IN THE aftermath of the great London march, the Government's Countryside Agency IS asking country people to become more involved in the way their communities are run - so that they can discover some of the benefits available.
"The challenge for country people returning after the countryside march will be to turn their energy and commitment into positive action to build on the strength of their communities and help themselves," says agency chairman Ewen Cameron.
The march put the agency into difficult situation because it has sometimes seemed to be more on the side of the countryside than that of its political masters - but Mr Cameron's appeal also hints that some of his staff get exasperated from time to time with the lethargic response to some of the agency's schemes.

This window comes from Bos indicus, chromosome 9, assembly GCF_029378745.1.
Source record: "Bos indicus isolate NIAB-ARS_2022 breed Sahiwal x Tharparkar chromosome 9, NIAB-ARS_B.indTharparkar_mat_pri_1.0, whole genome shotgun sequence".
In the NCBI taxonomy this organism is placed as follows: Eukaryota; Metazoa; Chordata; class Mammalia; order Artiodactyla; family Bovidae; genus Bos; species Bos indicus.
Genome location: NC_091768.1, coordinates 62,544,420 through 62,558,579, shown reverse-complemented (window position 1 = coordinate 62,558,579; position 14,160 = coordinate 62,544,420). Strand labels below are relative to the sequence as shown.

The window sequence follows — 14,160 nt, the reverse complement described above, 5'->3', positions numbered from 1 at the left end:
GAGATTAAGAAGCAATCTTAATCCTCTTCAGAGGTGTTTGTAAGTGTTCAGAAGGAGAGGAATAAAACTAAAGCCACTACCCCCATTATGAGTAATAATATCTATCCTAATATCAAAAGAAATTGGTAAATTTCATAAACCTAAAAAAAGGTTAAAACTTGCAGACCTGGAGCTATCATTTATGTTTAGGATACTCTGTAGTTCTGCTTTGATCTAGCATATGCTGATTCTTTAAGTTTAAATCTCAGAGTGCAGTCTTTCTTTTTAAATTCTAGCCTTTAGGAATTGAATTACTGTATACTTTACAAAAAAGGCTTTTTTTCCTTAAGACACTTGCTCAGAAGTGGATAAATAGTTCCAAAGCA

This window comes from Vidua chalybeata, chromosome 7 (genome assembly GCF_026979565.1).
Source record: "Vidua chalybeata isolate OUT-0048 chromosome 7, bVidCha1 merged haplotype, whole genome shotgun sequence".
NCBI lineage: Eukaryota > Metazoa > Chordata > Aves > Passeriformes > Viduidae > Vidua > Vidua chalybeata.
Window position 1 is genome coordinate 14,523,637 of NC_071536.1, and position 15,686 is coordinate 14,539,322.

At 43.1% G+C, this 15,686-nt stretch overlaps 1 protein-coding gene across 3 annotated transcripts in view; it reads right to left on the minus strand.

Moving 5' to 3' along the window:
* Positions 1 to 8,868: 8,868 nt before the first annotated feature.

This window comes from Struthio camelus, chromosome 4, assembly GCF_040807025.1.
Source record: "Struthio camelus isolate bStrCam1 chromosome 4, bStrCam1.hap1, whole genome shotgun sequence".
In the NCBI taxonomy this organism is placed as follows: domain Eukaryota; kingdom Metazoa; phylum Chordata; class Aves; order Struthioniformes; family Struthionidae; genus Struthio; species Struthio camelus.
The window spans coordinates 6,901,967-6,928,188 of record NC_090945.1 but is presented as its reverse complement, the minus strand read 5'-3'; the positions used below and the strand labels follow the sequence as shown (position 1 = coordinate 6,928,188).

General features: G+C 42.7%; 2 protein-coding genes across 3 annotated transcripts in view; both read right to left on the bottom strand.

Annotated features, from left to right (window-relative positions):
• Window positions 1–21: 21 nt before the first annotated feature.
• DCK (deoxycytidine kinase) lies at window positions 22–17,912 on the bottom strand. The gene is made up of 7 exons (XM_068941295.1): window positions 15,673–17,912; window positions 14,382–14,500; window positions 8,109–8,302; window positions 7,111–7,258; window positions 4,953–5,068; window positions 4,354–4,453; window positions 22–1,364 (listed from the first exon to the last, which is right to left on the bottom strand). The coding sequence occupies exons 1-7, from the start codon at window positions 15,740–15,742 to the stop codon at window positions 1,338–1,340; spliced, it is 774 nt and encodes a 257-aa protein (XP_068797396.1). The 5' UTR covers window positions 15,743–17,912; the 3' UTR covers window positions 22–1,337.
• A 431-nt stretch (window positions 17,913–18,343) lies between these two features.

For instance, some £14 million has been given towards community improvements projects launched 15 months ago under the Vital Villages project - but there are still grants available of up to £10,000 per project if the parish involved can first raise a "seed-corn" £2,500.
The reason for the slow take up, the appeal hints, is that too few people bother to explore what is available - "if they know what they need, grants are available."
Schemes that have been funded include support for local shops and bus services, childcare groups, taxi buses - and even moped pools.